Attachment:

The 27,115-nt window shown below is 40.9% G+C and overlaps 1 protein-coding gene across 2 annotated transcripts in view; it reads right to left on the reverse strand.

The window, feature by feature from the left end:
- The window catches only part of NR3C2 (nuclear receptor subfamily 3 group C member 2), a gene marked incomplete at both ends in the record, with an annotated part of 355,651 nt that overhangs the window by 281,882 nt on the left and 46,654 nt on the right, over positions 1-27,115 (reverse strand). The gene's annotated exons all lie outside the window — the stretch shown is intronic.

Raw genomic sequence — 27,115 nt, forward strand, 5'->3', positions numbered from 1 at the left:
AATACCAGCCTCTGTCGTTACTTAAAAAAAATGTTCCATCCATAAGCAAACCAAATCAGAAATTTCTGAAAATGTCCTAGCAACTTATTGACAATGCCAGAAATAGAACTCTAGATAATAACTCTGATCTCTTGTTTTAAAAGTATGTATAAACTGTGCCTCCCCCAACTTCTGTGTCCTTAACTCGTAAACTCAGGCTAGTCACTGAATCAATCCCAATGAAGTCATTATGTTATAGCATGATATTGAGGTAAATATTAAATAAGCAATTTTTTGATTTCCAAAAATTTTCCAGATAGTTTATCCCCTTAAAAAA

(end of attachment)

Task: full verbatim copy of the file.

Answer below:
The 27,115-nt window shown below is 40.9% G+C and overlaps 1 protein-coding gene across 2 annotated transcripts in view; it reads right to left on the reverse strand.

The window, feature by feature from the left end:
- The window catches only part of NR3C2 (nuclear receptor subfamily 3 group C member 2), a gene marked incomplete at both ends in the record, with an annotated part of 355,651 nt that overhangs the window by 281,882 nt on the left and 46,654 nt on the right, over positions 1-27,115 (reverse strand). The gene's annotated exons all lie outside the window — the stretch shown is intronic.

Raw genomic sequence — 27,115 nt, forward strand, 5'->3', positions numbered from 1 at the left:
AATACCAGCCTCTGTCGTTACTTAAAAAAAATGTTCCATCCATAAGCAAACCAAATCAGAAATTTCTGAAAATGTCCTAGCAACTTATTGACAATGCCAGAAATAGAACTCTAGATAATAACTCTGATCTCTTGTTTTAAAAGTATGTATAAACTGTGCCTCCCCCAACTTCTGTGTCCTTAACTCGTAAACTCAGGCTAGTCACTGAATCAATCCCAATGAAGTCATTATGTTATAGCATGATATTGAGGTAAATATTAAATAAGCAATTTTTTGATTTCCAAAAATTTTCCAGATAGTTTATCCCCTTAAAAAA